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Epiphany 5: Ordination

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It happened, it was glorious, it fed eyes and ears and touch and smell (yes, incense) and taste. And I can’t believe I’m fretting that I got so many things wrong. Maybe not all my fault, and fortunately things that happened after hands were laid, but still, I wish I’d done better.

We did rehearse; Mel was very generous with that. But we rehearsed me standing at the Bishop’s right. He put me at the left. And reading a section of Prayer D. I should have realized, he’d said something about that in an email. Think I got through that ok.

I usually (I think, don’t count on me for much brain power these days) see us taking offering plates across the altar–no, go around. Then I absolutely blanked on what to say. (My friends in the choir later made some “deer in headlights” remarks that don’t do justice to what that felt like). Someone cued me in, and I got it. Various other stuff like that. I am glad after all that my Liturgics professor was not there.

Then, recessing, or Going Forth, the final hymn finished, the bishop prodded me: do the Dismissal! while we’re walking! I had been planning to sing it, with a pitch from the organ. I don’t do pitches out of the air well. Nor sing while walking (unless it’s a hymn). Gulp, breath, did what I could with a pitch out of the air.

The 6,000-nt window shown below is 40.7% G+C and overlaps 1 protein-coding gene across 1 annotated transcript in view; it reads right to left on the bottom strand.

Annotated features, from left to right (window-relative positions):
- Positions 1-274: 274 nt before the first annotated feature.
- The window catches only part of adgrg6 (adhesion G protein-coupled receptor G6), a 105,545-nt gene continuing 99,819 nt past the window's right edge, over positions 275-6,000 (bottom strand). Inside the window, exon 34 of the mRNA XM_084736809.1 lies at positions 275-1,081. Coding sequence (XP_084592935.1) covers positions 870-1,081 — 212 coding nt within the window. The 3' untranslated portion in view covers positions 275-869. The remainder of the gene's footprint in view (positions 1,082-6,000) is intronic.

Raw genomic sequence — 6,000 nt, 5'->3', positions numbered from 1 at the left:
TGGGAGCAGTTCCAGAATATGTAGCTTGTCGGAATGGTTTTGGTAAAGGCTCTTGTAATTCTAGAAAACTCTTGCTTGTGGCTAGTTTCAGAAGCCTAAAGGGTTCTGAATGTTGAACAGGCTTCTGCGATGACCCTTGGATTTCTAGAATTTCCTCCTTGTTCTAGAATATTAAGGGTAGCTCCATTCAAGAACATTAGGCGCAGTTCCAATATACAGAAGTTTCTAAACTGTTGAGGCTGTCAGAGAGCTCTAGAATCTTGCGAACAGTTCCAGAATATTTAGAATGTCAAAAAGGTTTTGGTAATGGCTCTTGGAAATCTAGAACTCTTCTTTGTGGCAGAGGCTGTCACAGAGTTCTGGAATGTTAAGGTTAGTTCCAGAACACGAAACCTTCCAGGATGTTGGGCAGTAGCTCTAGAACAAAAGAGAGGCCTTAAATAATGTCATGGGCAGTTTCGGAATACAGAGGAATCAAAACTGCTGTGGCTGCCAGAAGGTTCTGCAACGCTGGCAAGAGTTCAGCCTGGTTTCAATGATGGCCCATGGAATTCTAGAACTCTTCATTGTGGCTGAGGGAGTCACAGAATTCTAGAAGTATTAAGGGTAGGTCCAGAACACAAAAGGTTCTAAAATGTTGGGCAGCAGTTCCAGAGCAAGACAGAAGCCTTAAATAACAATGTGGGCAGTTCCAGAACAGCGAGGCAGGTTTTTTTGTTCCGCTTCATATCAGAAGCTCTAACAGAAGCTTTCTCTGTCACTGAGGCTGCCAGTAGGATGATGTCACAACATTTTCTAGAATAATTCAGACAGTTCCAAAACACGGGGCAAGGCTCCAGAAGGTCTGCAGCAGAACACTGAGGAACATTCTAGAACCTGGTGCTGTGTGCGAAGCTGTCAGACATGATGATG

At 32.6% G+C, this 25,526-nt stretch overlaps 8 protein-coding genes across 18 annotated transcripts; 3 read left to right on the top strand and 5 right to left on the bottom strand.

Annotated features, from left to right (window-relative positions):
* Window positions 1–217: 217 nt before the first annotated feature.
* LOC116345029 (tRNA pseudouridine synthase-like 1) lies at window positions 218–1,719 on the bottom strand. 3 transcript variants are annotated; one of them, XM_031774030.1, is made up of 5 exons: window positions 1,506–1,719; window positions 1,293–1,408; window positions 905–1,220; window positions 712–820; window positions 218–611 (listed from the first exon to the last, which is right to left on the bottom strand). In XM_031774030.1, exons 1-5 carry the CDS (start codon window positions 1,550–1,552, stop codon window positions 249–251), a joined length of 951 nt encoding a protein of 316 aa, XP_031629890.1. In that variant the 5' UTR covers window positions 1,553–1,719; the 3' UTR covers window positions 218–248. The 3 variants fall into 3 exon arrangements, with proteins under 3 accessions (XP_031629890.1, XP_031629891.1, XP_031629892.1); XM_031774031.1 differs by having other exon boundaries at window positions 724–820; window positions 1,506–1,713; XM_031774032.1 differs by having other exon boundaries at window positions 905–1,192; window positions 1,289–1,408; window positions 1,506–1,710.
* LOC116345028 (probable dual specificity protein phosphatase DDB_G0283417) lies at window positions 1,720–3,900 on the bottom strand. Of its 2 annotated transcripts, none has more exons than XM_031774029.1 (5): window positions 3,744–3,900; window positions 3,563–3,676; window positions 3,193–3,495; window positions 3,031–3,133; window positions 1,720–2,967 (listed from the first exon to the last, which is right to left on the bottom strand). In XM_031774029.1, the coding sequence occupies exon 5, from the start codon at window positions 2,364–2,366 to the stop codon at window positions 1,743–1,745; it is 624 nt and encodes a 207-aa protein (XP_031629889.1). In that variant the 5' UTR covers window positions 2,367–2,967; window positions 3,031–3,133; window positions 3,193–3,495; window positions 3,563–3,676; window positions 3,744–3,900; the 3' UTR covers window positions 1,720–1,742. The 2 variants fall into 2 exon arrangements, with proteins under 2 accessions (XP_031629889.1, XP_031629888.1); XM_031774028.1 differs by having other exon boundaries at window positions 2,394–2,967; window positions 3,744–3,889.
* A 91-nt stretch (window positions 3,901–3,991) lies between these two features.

But you know, it really was wonderful. So many friends from so many places–my family, my parish, my friends from Nashotah, friends from ShelterHouse overflow, friends from work, friends from just being friends for ever, friends from the community, knitting friends. The church looked nearly full to me, when I could see it. The music was perfect, every piece what I had envisioned (enauraled?).

The collar feels right (though you won’t see me wear it often). The ordination was wonderful, but it’s just a beginning. And should end as we began the service, with an introit the Rector didn’t quite expect:

non nobis, Domine, sed nomine tuo da gloriam.

{ 1 } Comments

  1. Anne Tanner | February 23, 2009 at 2:26 pm | Permalink

    Ah, Judith, you felt so much more than your congregation knew. The “deer in the headlights” feeling when what you had rehearsed suddenly changed was perfectly natural. We in the choir have to tease you–that’s part of the chorister’s duties. To us, you seemed in control, in the moment, poised, intent, and just where you needed to be. It was a thrilling service for us and we were so pleased to be able to carry it off.

    And now, the Exsultet, right?

    Anne

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